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Archbishop Fulton J. Sheen wearing the ferraiolo, 1952.
Cardinal Sarr of Dakar wearing his ferraiolo of watered silk

The ferraiolo (also ferraiuolo, ferraiolone) is a type of cape traditionally worn by clergy in the Catholic Church on formal, non-liturgical occasions.[1] It can be worn over the shoulders, or behind them, extends in length to the ankles, is tied in a bow by narrow strips of cloth at the front, and does not have any 'trim' or piping on it.


The ferraiolo originated as a knee-length item of clothing for Roman nobility. It became a church garment in the 15th century when colours were associated with ranks in the church hierarchy.[1]

Colour and material[edit]

The colour of the ferraiolo is determined by the rank of the cleric, being black for secular priests, violet for protonotaries apostolic and bishops, and scarlet for cardinals.[2]

Before 1969, members of religious orders could use a ferraiolo that matched the color of their habit. The colors also changed during sede vacante.[1]

Cardinals, and patriarchs who are not cardinals, use a ferraiolo of watered silk. Archbishops, bishops and protonotaries may use silk but not watered silk, unless specifically permitted.[1] Lesser prelates may use faille but should use wool and wear the ferraiolo behind the shoulders.[1]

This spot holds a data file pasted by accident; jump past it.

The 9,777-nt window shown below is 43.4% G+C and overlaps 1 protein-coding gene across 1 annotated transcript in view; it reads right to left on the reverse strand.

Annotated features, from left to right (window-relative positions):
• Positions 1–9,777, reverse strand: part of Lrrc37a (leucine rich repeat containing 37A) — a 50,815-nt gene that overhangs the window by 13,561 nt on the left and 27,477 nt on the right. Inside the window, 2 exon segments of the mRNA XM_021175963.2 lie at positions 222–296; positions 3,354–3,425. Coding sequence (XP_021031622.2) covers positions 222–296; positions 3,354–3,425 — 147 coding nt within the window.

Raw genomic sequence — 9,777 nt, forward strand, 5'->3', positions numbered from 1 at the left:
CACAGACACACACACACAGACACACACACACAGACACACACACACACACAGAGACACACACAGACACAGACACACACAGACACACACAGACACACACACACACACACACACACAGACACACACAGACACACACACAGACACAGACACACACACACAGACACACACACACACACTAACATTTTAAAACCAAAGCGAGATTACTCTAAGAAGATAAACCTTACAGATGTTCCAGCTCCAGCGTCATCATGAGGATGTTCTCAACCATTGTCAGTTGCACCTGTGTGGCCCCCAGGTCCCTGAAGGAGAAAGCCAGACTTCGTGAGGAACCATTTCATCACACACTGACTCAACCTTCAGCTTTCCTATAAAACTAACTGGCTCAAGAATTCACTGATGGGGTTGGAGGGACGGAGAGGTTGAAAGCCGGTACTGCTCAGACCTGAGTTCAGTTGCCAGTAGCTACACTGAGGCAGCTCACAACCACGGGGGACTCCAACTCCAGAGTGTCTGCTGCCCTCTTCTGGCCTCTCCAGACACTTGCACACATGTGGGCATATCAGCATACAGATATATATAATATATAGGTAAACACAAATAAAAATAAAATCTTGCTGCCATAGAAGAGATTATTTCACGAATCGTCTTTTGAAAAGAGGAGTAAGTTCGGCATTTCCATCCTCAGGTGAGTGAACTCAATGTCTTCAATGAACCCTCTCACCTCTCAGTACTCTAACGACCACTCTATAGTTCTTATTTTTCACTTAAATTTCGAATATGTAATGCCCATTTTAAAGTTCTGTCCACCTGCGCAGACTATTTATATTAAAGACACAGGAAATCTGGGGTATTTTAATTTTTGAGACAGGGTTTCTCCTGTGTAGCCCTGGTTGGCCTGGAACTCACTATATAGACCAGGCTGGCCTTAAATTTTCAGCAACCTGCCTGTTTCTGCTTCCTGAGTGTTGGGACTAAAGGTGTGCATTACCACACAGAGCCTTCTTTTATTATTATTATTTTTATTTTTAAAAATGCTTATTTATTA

Archbishop Celestino Migliore, Apostolic Nuncio to Poland, wearing his purple ferraiolo


Pope Paul VI encouraged wearing the ferraiolo at formal, non-liturgical occasions.[1]

The Pope may use a cape but does not wear a ferraiolo.[1]



  1. ^ a b c d e f g James-Charles Noonan Jr. (1996). The Church Visible. Viking. p.312-314. https://archive.org/details/churchvisiblecer0000noon
  2. ^ Ceremonial of Bishops, Cæremoniale Episcoporum. Congregation for Divine Worship, 14 Sep 1984. 1205.